In the foundries of Necromunda, Breaker Brass toils for the House of Chains. His steel fists shape molten metal into machines of war for his masters, and shatter the bones of their enemies. But now the gangs of House Goliath turn against each other, and the ogryn servitor is caught in the broken teeth of this bloody feud. They tear him apart and spit him out to die, but instead he is reborn… with golden fists, with intelligence, and with a purpose. Revolution.
More Necromunda! I’m sure I’ve mentioned it before (probably often) that Necromunda is easily one of my favourite of the WH40k settings — this, despite letting a fair number of novels go by unread… (I’ll fix this oversight soon. Maybe over Christmas?) Very much looking forward to reading this soon. Spark of Revolution is out now, published by Black Library in North America and in the UK.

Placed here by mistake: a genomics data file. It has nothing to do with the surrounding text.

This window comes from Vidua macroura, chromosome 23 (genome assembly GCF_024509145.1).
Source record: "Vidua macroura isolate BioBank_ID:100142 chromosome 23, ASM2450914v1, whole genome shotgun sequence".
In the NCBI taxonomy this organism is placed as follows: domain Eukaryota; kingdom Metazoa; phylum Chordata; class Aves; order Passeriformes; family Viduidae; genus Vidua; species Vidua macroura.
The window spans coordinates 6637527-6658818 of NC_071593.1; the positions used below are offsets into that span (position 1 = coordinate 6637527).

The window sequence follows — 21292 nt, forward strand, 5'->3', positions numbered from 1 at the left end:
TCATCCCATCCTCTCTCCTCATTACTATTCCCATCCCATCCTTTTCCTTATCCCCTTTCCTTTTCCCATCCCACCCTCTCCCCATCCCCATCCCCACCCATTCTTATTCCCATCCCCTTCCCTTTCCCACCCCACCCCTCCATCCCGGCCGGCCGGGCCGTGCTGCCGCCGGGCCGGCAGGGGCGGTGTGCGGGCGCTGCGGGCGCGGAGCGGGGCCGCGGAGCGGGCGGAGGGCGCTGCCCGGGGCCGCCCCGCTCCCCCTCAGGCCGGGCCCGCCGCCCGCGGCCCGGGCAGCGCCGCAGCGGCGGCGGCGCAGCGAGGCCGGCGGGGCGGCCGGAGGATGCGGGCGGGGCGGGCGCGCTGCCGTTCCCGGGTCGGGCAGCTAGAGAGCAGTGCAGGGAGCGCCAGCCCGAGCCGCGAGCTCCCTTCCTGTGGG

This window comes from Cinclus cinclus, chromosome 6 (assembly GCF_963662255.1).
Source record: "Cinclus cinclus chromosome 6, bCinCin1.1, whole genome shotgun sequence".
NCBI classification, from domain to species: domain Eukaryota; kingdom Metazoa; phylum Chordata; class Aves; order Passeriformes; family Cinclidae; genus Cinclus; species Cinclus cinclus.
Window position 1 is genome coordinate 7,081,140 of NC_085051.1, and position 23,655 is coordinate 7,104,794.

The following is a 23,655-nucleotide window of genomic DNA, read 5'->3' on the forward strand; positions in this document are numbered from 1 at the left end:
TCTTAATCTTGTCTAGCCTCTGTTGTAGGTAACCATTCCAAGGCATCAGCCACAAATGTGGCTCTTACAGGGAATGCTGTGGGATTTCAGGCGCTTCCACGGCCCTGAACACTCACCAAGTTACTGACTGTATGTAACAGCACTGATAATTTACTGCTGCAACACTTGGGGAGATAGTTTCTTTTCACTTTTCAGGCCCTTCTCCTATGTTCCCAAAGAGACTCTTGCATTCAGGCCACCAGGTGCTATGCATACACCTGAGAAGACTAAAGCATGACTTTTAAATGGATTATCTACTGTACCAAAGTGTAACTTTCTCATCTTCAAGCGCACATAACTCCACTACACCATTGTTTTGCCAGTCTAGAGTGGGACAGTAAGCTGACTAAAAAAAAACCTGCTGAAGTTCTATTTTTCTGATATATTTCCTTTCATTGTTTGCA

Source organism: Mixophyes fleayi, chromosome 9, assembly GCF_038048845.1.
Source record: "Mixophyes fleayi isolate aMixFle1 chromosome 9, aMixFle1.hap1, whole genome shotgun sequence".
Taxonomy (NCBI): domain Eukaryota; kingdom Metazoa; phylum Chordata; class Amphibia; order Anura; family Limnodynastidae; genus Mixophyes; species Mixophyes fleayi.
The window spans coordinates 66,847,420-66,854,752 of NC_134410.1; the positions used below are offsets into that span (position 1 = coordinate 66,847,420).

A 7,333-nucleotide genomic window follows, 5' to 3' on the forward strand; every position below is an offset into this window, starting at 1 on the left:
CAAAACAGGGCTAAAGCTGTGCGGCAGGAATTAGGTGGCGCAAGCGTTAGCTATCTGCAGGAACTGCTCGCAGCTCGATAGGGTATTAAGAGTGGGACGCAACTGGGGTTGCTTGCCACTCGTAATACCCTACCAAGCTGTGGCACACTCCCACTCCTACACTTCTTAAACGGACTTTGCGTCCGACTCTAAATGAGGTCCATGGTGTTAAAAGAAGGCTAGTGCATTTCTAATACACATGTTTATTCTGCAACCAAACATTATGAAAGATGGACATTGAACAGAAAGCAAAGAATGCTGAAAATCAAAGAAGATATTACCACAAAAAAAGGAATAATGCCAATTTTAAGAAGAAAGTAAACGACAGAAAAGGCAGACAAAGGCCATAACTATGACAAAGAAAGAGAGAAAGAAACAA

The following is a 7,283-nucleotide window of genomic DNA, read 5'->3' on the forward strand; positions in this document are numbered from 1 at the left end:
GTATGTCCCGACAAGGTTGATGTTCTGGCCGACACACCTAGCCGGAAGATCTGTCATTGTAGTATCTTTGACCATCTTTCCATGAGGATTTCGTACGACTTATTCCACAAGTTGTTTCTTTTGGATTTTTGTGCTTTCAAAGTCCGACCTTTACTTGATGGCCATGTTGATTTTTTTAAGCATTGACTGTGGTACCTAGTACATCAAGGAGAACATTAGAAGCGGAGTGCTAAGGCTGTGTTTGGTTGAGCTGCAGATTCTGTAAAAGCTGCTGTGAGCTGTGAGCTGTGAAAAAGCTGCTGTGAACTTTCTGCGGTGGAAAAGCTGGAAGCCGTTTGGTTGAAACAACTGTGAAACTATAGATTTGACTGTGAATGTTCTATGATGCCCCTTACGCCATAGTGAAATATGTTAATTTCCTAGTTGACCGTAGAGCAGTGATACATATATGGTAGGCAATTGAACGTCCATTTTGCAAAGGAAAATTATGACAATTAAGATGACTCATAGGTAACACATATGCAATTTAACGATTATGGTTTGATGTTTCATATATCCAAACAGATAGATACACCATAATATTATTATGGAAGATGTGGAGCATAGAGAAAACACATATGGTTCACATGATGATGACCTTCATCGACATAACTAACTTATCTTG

Robert Littell, COMRADE KOBA (The Overlook Press)
A tight, captivating story of a naive child’s encounters with a Soviet dictator…
After the sudden death of his nuclear physicist father and the arrest of his mother during the Stalinist purge of Jewish doctors, young Leon Rozental — intellectually precocious and possessing a disarming candor — is hiding from the NKVD in the secret rooms of the House on the Embankment, a large building in Moscow where many Soviet officials and apparatchiks live and work. One day after following a passageway, Leon meets Koba, an old man whose apartment is protected by several guards. Koba is a high-ranking Soviet officer with troubling insight into the thoughts and machinations of Comrade Stalin.
Through encounters between a naive boy and a paranoid tyrant, Robert Littell creates in Comrade Koba a nuanced portrayal of the Soviet dictator, showing his human side and his simultaneous total disregard for and ignorance of the suffering he inﬂicted on the Russian people. The charm and spontaneity of young Leon make him an irresistible character — and not unlike Holden Caulﬁeld, whom he admits to identifying with — caught in the spider’s web of the story woven by this enigmatic old man.
I can’t remember where I first heard about this novel, but it caught my attention. Looking forward to reading it pretty soon (it’s quite short). Comrade Koba is out now, published by The Overlook Press in North America and in the UK.